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The Crowded Room TV Review

The Crowded Room TV Review
The Crowded Room TV Review

Tom Holland and Amanda Seyfried headline this twisty drama that keeps you guessing every single episode.


Plot: Danny Sullivan is a man who is arrested following his involvement in a shooting in New York City in 1979. A captivating thriller told through a series of interviews with curious interrogator Rya Goodwin, Danny’s life story unfolds, revealing elements of the mysterious past that shaped him, and the twists and turns that will lead him to a life-altering revelation.

Review: Every person is the sum of their life experiences. That can lead some people to lead good, fulfilling lives while others succumb to the broken elements of their past to make decisions that can alter the course of their future. In the case of Danny Sullivan, he is caught in the act of a crime and must pay the price, which uncovers elements from his life that are revealed through the course of The Crowded Room. With a leading turn from Tom Holland that cements him as one of the best young actors working today alongside solid performances from Amanda Seyfried, Emmy Rossum, Christopher Abbott, Sasha Lane, Emma Laird, Jason Isaacs, and more, The Crowded Room is an emotionally gut-wrenching series that has countless twists and turns as it takes its audience on a rollercoaster of a mystery.

Created by Akiva Goldsman, writer of A Beautiful Mind and Cinderella Man on one end of his resume with Batman & Robin, The Dark Tower, and Transformers: The Last Knight on the other, The Crowded Room is a difficult series to review. I can talk about the performances, the talented cast, and the emotional reaction I had to watching the series. Still, there is so much at the story’s core that I will not divulge, or it would ruin the experience of anyone checking the series out. I can tell you that Goldsman conceived of this series after drawing inspiration from the non-fiction novel (yes, that is a real thing) titled The Minds of Billy Milligan by Daniel Keyes. If you want to search for that book, you will understand what you have in store with The Crowded Room. Based on the trailer alone, I can say that I suspected the truth about this series, and I am sure I am not the only one. In either case, whether you know the truth about this story or go in fresh, it does not take away from the quality of this series.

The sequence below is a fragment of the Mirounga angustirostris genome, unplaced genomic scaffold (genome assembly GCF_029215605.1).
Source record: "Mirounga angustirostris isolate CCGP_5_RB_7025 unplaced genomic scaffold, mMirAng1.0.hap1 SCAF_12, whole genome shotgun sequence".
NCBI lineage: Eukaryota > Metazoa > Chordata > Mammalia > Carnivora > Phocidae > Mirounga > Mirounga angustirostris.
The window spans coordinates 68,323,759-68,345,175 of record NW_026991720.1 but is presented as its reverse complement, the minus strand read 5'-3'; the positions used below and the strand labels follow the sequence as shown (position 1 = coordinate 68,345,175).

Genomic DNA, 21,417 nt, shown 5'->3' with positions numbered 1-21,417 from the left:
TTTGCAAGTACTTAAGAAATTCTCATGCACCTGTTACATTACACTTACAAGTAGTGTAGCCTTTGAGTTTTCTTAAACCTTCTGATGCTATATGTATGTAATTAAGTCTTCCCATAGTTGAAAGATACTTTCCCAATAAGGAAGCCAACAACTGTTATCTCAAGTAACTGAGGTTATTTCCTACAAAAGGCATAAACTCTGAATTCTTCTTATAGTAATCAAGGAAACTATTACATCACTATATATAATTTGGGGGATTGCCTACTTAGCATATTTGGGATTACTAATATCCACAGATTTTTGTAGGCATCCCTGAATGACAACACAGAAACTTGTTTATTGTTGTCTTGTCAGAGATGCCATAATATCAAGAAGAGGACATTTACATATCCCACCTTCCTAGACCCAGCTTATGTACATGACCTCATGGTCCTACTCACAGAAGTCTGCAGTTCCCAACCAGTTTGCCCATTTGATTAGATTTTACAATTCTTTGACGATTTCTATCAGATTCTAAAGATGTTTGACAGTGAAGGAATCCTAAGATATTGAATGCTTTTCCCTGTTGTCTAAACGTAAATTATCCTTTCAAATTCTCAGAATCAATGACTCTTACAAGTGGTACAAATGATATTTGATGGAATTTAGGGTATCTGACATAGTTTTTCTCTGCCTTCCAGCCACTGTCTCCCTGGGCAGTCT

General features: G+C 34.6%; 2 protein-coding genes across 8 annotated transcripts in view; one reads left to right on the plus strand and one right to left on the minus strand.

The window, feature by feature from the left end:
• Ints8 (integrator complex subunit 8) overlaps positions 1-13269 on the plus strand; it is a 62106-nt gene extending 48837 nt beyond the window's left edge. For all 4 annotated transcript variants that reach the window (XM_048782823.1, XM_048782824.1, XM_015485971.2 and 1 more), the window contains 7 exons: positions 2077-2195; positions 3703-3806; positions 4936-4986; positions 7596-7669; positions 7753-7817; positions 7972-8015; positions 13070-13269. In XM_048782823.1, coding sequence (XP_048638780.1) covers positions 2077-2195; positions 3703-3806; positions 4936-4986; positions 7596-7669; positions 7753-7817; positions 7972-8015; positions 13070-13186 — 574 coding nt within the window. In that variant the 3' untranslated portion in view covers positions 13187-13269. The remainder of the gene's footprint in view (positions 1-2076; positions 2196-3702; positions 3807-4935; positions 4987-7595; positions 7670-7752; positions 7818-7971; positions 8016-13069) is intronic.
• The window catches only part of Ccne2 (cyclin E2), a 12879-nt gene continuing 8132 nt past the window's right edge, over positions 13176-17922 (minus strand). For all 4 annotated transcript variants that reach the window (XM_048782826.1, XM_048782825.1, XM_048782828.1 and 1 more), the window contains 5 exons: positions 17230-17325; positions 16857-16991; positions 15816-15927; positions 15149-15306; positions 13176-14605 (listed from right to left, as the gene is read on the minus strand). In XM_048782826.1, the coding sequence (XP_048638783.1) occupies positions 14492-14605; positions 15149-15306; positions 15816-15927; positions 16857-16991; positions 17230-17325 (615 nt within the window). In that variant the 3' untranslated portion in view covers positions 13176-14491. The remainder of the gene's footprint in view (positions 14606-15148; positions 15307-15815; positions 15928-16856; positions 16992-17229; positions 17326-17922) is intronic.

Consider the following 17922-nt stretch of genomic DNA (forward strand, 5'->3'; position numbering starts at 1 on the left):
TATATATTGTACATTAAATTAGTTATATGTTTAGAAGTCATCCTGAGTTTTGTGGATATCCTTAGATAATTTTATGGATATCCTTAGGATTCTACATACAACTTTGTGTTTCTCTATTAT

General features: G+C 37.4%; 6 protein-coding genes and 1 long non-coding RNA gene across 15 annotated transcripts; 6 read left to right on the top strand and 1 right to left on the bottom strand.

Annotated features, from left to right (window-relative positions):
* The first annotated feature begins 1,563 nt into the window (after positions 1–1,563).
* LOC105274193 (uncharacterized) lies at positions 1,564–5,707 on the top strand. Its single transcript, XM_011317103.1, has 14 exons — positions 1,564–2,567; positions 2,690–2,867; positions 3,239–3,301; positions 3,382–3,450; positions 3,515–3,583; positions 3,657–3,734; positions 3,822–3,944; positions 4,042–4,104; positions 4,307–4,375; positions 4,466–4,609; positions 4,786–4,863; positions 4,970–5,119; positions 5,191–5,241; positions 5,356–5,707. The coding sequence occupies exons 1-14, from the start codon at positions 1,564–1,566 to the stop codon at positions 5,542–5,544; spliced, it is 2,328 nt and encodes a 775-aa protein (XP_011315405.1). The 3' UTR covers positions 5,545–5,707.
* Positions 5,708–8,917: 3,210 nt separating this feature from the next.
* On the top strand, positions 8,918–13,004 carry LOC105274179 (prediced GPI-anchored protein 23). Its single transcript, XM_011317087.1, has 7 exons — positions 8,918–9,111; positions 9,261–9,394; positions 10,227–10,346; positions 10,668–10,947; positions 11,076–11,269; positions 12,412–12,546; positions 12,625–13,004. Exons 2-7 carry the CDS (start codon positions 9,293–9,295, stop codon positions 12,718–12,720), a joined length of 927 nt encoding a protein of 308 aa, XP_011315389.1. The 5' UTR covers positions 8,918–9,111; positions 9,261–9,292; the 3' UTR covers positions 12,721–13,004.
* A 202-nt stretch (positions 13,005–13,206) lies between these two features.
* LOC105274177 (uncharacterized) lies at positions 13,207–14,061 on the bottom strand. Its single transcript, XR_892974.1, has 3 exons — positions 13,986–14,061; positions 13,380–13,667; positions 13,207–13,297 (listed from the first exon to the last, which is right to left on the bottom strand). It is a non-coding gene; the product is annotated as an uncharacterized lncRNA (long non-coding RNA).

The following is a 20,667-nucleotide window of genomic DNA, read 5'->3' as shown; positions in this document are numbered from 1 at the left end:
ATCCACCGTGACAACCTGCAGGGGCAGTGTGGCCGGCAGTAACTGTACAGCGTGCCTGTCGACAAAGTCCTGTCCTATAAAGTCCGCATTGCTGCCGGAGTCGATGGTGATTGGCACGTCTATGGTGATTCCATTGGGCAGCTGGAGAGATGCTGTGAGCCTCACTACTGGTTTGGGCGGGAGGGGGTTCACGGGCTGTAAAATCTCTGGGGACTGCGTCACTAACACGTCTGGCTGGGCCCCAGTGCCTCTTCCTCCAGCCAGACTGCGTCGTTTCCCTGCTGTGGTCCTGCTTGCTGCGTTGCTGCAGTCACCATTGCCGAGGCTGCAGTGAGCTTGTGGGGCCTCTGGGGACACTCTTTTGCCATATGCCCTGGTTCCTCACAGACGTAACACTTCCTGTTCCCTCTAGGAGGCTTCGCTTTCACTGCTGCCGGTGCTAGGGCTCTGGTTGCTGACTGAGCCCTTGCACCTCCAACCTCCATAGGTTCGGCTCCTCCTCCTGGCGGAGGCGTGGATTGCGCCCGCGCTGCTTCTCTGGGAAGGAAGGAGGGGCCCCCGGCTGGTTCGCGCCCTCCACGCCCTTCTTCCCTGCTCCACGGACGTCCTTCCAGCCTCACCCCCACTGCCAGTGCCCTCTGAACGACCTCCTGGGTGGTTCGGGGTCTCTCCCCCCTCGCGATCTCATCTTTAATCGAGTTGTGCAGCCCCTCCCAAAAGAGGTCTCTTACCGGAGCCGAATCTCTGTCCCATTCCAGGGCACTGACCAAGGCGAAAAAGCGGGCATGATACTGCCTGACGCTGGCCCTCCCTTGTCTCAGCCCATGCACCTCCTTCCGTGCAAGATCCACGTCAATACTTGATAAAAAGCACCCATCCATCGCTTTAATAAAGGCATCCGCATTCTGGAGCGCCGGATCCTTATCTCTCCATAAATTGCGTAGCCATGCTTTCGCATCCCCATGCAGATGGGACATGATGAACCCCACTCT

The story opens with Danny (Tom Holland) engaged in a plot involving a gun and a shooting in New York City. Egged on by Ariana (Sasha Lane), we learn about a group of close friends who make up Danny’s makeshift family after leaving home and his mother, Candy (Emmy Rossum), and stepfather Marlin (Will Chase). Arrested, Danny begins meeting with Rya Goodwin (Amanda Seyfried), who wants to uncover how Danny got involved with the murder plot, of which he is the only one in custody. As the case goes to trial, Danny is supported by Rya and his lawyer Stan Camisa (Christopher Abbott). Rya and Stan meet with Danny regularly and investigate how he fell in with a group that includes Yitzak Safdie (Lior Raz) and Jack Lamb (Jason Isaacs) as they try to exonerate Danny from the charges against him.